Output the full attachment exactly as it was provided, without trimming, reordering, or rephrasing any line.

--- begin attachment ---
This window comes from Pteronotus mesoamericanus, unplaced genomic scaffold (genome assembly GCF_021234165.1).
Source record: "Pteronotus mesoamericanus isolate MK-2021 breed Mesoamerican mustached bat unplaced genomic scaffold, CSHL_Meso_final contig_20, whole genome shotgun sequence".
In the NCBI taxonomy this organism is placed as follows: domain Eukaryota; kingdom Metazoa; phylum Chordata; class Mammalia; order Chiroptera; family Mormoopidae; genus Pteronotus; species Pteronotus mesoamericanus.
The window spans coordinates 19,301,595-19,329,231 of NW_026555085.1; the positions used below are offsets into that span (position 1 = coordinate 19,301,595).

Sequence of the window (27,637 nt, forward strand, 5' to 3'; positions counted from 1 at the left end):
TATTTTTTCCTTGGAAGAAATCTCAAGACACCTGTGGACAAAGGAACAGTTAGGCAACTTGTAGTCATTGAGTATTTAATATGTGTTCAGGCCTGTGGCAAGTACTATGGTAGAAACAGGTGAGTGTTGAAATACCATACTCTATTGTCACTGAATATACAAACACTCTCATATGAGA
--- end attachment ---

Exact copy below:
This window comes from Pteronotus mesoamericanus, unplaced genomic scaffold (genome assembly GCF_021234165.1).
Source record: "Pteronotus mesoamericanus isolate MK-2021 breed Mesoamerican mustached bat unplaced genomic scaffold, CSHL_Meso_final contig_20, whole genome shotgun sequence".
In the NCBI taxonomy this organism is placed as follows: domain Eukaryota; kingdom Metazoa; phylum Chordata; class Mammalia; order Chiroptera; family Mormoopidae; genus Pteronotus; species Pteronotus mesoamericanus.
The window spans coordinates 19,301,595-19,329,231 of NW_026555085.1; the positions used below are offsets into that span (position 1 = coordinate 19,301,595).

Sequence of the window (27,637 nt, forward strand, 5' to 3'; positions counted from 1 at the left end):
TATTTTTTCCTTGGAAGAAATCTCAAGACACCTGTGGACAAAGGAACAGTTAGGCAACTTGTAGTCATTGAGTATTTAATATGTGTTCAGGCCTGTGGCAAGTACTATGGTAGAAACAGGTGAGTGTTGAAATACCATACTCTATTGTCACTGAATATACAAACACTCTCATATGAGA